backtop


Print 91 comment(s) - last by ddh.. on Jul 19 at 3:56 PM

Researchers show off EV charging through the tires

Several notable issues are preventing electric vehicles from entering the mainstream consumer market today. Perhaps the biggest issue that is keeping the average consumer from buying an electric vehicle is range anxiety. Another major issue for many car shoppers that might otherwise consider an EV is a much higher cost of entry compared to a traditional automobile.

Another more pressing concern is one of recharging an EV and finding a power receptacle when away from home. A team of researchers from the Toyohashi University of Technology has unveiled a very novel and much more interesting way to recharge an electric vehicle wirelessly. The team from the University is led by Takashi Ohira and has recently been showing off a wireless electric field coupling system that can charge an EVs batteries through the tires. The big benefits of this system are four points of charging, rather than one point that we typically see in other wireless charging systems. That opens the door to the possibility of transferring more power to the vehicle at one time resulting in faster recharging.

The researchers have been showing a demo where a metal charge plate is placed under a four-inch layer of concrete to represent road surface. The team was able to transmit between 50 and 60 W of power through actual automobile tires and make a light bulb attached between the two tires turn on. The University researchers call the project EVER (Electric Vehicle on Electrified Roadway).

Another interesting possibility with wireless charging through the tires is that the team has been able to demonstrate the ability to transmit that power through a concrete block and into the tires of the vehicle to charge the batteries. That means with the right infrastructure an electric vehicle could be charged as it drives down the road.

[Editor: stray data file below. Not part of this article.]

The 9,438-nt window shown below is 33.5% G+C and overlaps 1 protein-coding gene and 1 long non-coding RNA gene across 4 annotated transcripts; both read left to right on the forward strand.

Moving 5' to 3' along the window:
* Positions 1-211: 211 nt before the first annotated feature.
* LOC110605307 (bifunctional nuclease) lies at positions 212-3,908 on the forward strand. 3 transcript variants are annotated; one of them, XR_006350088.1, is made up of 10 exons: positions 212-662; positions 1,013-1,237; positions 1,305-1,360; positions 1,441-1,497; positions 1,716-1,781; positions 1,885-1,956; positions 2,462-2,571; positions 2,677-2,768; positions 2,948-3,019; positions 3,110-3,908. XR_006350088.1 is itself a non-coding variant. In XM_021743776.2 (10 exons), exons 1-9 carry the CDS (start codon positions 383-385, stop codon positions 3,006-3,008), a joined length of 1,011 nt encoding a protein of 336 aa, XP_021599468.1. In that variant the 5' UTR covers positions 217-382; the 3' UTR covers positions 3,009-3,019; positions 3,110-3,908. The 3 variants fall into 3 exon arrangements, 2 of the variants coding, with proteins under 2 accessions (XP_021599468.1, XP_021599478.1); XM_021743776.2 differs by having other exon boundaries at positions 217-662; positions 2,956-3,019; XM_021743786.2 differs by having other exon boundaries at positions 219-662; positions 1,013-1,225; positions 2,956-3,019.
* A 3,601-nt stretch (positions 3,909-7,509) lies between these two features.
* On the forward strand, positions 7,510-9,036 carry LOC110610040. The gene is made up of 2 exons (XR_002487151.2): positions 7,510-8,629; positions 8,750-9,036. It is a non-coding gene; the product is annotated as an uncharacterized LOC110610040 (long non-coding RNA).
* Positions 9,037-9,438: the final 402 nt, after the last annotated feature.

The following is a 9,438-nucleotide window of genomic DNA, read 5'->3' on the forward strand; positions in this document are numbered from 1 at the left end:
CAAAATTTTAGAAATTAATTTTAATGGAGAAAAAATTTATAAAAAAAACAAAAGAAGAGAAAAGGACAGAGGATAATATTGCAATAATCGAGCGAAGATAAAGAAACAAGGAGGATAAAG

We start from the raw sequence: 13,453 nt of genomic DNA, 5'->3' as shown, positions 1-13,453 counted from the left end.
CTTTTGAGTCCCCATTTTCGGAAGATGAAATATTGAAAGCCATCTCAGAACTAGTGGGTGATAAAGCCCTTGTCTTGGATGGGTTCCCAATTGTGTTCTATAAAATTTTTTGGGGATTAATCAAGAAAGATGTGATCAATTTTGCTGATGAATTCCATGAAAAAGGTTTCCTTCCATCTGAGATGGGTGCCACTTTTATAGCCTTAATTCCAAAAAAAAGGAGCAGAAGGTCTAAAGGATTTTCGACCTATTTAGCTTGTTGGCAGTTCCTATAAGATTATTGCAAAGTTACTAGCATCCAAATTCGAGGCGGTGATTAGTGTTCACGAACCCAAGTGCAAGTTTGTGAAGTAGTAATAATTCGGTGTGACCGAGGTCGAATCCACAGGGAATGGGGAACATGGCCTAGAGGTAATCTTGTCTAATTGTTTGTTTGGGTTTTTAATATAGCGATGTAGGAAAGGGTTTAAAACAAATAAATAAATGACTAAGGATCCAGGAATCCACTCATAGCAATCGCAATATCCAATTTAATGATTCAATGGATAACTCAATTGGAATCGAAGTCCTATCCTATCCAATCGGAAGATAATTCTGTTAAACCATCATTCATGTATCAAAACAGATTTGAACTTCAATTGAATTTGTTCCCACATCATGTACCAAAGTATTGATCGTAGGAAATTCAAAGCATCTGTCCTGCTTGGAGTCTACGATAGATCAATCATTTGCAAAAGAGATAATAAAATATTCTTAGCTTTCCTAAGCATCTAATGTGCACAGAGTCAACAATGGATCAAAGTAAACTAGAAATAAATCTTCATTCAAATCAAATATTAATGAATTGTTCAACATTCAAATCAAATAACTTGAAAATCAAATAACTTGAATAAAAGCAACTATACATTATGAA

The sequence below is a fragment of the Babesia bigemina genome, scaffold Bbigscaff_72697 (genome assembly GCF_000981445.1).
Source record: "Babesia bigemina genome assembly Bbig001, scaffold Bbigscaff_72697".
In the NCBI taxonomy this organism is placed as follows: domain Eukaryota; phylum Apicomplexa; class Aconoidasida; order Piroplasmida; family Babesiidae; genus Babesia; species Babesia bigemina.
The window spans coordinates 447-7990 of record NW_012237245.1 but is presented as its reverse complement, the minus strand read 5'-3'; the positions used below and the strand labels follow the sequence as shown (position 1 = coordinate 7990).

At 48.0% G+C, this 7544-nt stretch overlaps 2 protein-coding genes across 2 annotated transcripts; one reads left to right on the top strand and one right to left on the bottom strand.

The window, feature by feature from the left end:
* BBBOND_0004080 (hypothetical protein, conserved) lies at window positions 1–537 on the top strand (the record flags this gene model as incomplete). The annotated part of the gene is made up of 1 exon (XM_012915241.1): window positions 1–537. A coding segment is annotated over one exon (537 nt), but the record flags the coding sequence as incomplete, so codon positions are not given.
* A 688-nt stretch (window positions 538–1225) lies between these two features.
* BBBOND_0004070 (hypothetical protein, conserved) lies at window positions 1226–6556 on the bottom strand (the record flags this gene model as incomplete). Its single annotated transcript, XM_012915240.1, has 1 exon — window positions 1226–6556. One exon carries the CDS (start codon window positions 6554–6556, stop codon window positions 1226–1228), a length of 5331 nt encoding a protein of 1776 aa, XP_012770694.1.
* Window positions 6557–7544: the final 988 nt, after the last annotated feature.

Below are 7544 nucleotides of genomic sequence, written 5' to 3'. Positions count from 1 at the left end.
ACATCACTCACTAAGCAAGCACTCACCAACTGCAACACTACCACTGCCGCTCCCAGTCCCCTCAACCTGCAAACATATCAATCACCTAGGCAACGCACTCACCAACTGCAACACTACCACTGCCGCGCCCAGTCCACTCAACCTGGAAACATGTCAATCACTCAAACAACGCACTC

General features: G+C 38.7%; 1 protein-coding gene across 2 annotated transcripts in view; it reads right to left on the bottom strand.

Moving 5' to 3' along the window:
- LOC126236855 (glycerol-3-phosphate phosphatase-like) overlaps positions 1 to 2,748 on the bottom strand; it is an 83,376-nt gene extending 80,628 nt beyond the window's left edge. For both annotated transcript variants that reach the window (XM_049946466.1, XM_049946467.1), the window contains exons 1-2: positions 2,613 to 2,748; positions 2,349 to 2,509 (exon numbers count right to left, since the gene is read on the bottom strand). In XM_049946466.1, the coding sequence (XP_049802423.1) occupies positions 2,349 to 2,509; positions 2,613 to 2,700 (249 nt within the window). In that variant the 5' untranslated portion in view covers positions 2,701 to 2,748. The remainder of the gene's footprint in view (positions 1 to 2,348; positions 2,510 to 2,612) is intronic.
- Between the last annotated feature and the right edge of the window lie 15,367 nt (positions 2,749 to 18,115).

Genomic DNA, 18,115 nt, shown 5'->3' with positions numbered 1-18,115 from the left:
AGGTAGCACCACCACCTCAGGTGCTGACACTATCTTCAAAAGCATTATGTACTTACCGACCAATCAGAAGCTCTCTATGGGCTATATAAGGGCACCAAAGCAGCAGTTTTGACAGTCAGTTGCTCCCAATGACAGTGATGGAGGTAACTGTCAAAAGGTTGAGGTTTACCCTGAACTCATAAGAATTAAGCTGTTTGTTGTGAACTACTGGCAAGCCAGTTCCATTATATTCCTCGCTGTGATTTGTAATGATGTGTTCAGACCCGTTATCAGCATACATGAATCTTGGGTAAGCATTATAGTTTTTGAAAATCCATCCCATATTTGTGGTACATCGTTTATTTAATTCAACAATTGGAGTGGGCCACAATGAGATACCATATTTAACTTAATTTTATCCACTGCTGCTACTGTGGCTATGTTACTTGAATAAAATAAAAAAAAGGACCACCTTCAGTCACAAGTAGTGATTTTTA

There is no indication of when or if this project might be commercialized.

The U.S. Energy Department recognizes that charging is a challenge facing EVs and in April of 2012 offered up to $4 million to companies willing to develop wireless chargers for EVs. So far, most of the wireless chargers we've seen consist of some sort of charger on the surface of the driveway or road and a receiver mounted to the underside of the vehicle.

Source: Phys.org



Comments     Threshold


This article is over a month old, voting and posting comments is disabled

RE: Don't really get it.
By JediJeb on 7/11/2012 2:18:21 PM , Rating: 3
quote:
And they are probably spending $20 a month on other useless stuff.


But if you shift that 20$ per month on other "usless stuff" into paying for wasted energy, then you shift that money from other segments of the economy into the energy portion of the economy, which may or may not return it to the rest of the economy. Why should we have different portions of the economy take a hit just to shift it to the energy portion?

I am not against novel ideas like this, but we must make then as efficient as possible and take all the possible waste into account before jumping on board. The other question to ask is what do the EM fields from this do to everything else?


RE: Don't really get it.
By Motoman on 7/11/2012 2:27:05 PM , Rating: 2
quote:
The other question to ask is what do the EM fields from this do to everything else?


Nothing. Unless you're wearing a tinfoil hat, in which case the NSA can hear your thoughts.


"If you look at the last five years, if you look at what major innovations have occurred in computing technology, every single one of them came from AMD. Not a single innovation came from Intel." -- AMD CEO Hector Ruiz in 2007














botimage
Copyright 2014 DailyTech LLC. - RSS Feed | Advertise | About Us | Ethics | FAQ | Terms, Conditions & Privacy Information | Kristopher Kubicki